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The EU is tightening energy reporting requirements for data centres as part of its ambitious goal for these facilities to be climate neutral by 2030. Owners of centres with a minimum IT capacity of 500 kW will have to disclose their energy performance under the revised Energy Efficiency Directive. Currently, data centres account for 2.7% of EU’s electricity use, a figure that could rise to 3.21% by 2030 if consumption isn’t checked. The EU also plans to set sustainability performance standards for data centres by 2025.

  • The EU tightens energy reporting for data centres to achieve climate neutrality by 2030 and set sustainability standards by 2025.
  • Stricter regulations aim to promote transparency, efficiency, and sustainable practices in data centres.
  • Challenges include improving Power Usage Effectiveness (PUE) and embracing renewable energy sources.

Navigating the new reporting obligations

The revised Energy Efficiency Directive will impose stricter reporting obligations on data centres. The goal is to ensure transparency in energy usage and to promote efficiency in these facilities, which are vital to the functioning of our increasingly digital society. This move by the European Commission is not just about meeting targets; it also reflects a growing understanding of the role of data centres in our energy landscape. “Data centres are a very mature and very active industry about which little is known,” says Nikolaos Kontinakis, an official from the European Commission’s energy efficiency unit.

The new regulations have met with a mixed response from industry representatives. While they recognise the need for action, there is also concern about the challenges these obligations will present. Andy Lawrence, executive director at Uptime Intelligence, points out that “government regulations aimed at improving data centre sustainability and visibility are beginning to require attention, investment, and action”. On the other hand, Francisco Mingorance, secretary general of CISPE, highlights the sector’s ambitious goals: “The cloud computing and data centre industry aims to be the first climate neutral sector in Europe by 2030”.

Ambition and reality: The PUE challenge

Central to achieving these goals is the issue of Power Usage Effectiveness (PUE), a measure of how efficiently a data centre uses energy. The industry’s Climate Neutral Data Centre Pact aims for a PUE of 1.4. However, this is easier said than done. According to S&P Global, newer data centres operate at a PUE of 1.5 or less, while older enterprise data centres run at a PUE of 2 or more. This suggests that there is a significant gap to bridge if the industry is to meet its target.

However, there are encouraging signs. The new German Energy Efficiency Act, for example, mandates a PUE of 1.2 for new data centres by 2026. Meanwhile, tech giant AWS is partnering with Repsol Renewables to source green energy for its data centres and has set a goal to become water positive by 2030. If smaller data centres can reduce their PUE to 1.4, they could save 5 terawatt hours of electricity per year.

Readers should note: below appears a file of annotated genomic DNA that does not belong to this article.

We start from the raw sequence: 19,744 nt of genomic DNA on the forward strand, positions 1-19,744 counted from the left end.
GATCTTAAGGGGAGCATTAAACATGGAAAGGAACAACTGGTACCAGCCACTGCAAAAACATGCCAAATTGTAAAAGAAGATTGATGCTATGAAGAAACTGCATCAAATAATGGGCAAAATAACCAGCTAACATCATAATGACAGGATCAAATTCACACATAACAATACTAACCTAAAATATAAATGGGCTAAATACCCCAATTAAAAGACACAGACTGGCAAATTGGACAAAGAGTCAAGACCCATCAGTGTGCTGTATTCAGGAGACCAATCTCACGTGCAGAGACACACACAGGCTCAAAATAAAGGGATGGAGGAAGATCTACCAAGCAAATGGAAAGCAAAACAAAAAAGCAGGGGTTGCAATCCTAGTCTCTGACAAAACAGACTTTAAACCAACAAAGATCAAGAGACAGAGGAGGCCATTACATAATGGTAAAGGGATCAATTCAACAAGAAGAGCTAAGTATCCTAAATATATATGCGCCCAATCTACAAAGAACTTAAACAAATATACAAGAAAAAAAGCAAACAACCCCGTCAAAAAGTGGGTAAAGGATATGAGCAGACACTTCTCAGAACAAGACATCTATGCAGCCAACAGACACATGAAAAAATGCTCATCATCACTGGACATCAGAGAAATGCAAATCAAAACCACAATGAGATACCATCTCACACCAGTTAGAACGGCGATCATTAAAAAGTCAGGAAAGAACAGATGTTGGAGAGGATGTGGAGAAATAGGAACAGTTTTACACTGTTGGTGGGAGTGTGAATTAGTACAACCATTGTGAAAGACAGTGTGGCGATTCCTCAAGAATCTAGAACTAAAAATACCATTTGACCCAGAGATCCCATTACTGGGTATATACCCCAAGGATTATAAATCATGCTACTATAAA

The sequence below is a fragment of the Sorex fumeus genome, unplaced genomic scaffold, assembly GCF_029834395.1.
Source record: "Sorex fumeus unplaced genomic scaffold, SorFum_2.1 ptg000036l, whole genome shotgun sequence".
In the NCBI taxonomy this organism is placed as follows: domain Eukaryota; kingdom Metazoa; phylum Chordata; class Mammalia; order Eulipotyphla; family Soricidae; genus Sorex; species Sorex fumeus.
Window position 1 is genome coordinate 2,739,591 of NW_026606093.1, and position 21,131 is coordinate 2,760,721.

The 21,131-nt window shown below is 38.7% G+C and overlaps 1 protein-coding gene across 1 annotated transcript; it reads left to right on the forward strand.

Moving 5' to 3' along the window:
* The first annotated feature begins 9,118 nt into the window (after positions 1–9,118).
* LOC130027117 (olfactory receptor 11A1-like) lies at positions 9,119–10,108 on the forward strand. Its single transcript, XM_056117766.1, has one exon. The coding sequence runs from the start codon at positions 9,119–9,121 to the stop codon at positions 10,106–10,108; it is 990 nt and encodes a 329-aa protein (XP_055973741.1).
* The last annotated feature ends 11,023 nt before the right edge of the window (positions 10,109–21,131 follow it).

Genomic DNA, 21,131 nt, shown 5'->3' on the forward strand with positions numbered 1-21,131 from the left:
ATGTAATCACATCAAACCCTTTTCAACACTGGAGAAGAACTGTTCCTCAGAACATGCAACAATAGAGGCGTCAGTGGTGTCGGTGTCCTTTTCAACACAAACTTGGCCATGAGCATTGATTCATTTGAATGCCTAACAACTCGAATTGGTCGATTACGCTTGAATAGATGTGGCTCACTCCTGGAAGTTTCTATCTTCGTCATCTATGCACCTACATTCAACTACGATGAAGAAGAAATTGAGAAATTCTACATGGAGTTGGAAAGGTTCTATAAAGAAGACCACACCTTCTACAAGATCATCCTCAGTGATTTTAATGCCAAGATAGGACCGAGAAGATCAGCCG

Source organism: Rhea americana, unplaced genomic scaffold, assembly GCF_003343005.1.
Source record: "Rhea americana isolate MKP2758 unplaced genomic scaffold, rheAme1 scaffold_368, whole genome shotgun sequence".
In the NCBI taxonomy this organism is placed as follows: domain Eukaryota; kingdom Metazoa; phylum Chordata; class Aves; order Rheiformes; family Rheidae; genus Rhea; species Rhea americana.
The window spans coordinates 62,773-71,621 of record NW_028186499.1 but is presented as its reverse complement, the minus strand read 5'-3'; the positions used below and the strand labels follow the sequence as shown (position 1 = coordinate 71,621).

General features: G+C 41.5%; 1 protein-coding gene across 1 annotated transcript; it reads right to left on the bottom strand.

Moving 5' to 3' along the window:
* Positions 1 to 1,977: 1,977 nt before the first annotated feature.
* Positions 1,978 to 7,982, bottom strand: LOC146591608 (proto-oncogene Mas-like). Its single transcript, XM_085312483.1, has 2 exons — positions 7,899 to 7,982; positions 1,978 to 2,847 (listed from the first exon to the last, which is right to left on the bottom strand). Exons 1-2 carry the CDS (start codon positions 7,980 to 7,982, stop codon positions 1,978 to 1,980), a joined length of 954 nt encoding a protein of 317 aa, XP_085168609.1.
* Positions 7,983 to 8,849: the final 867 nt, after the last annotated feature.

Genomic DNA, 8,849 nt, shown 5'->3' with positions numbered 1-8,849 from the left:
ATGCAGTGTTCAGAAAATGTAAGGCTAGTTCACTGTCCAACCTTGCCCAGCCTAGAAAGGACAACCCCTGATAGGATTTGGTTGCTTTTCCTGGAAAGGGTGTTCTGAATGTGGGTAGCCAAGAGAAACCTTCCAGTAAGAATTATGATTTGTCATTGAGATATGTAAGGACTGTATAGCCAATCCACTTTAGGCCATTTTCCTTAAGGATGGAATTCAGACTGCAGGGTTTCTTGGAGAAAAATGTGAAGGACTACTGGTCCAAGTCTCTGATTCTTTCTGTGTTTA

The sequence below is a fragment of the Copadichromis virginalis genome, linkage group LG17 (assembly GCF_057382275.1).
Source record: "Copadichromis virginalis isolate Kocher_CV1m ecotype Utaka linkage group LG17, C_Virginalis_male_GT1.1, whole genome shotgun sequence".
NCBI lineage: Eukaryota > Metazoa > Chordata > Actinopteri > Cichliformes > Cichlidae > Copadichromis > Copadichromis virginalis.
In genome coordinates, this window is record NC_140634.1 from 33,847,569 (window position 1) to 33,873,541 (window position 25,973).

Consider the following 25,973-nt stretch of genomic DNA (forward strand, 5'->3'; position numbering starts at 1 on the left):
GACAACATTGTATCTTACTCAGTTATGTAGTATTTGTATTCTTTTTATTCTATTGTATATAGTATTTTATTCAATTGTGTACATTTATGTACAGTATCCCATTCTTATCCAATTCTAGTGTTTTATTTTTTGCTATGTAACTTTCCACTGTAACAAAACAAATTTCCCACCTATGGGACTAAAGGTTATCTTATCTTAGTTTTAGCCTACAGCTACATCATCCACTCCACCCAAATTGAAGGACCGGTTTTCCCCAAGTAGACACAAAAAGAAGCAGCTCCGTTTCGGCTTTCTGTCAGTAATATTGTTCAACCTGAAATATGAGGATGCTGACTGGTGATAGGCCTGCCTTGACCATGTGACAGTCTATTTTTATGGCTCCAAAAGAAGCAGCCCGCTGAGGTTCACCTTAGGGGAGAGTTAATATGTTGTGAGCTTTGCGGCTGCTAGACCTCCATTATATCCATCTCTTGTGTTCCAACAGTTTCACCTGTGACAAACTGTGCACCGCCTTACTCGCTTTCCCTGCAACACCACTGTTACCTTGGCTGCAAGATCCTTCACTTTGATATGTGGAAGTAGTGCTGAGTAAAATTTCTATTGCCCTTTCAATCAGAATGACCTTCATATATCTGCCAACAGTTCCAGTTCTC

The Green Cloud: A vision of the future

The European Commission’s vision goes beyond energy efficiency. It also encompasses the circular economy, with the aim of making data centres carbon-neutral through waste energy reuse and renewable energy sources. To this end, the Commission is exploring measures to improve energy efficiency and circular economy performance in cloud computing and data centres.

As part of its Green Cloud strategy, the Commission is conducting a study titled ‘Greening cloud computing and electronic communications services and networks: towards climate neutrality by 2050’. This study aims to address the lack of commonly accepted definitions and assessment methods for energy efficiency and sustainability in data centres. The ultimate goal is to support the deployment of an innovative, green, and secure cloud, a key step towards achieving the EU’s overarching aim of climate neutrality by 2050.

Turning the code of conduct into requirements

In parallel to these measures, the European Union’s research centre has published an Assessment Framework for Data Centres. This Framework, which is based on the European Code of Conduct for Data Centres, will be used for mandatory reporting under the upcoming Corporate Sustainability Reporting Directive. Unlike the Code of Conduct, which is voluntary, the Assessment Framework sets out compulsory requirements for data centres. It focuses on outcomes and objectives, rather than specific technologies such as liquid cooling or heat reuse.

Since its launch in 2008, more than 500 data centres have joined the EU Data Centre Code of Conduct (EU DC CoC) to improve their energy efficiency. The Assessment Framework takes this a step further, providing auditors with the necessary tools to assess if data centres apply the Practices correctly. It also allows market players to complete their disclosures for Taxonomy alignment as part of their non-financial reporting.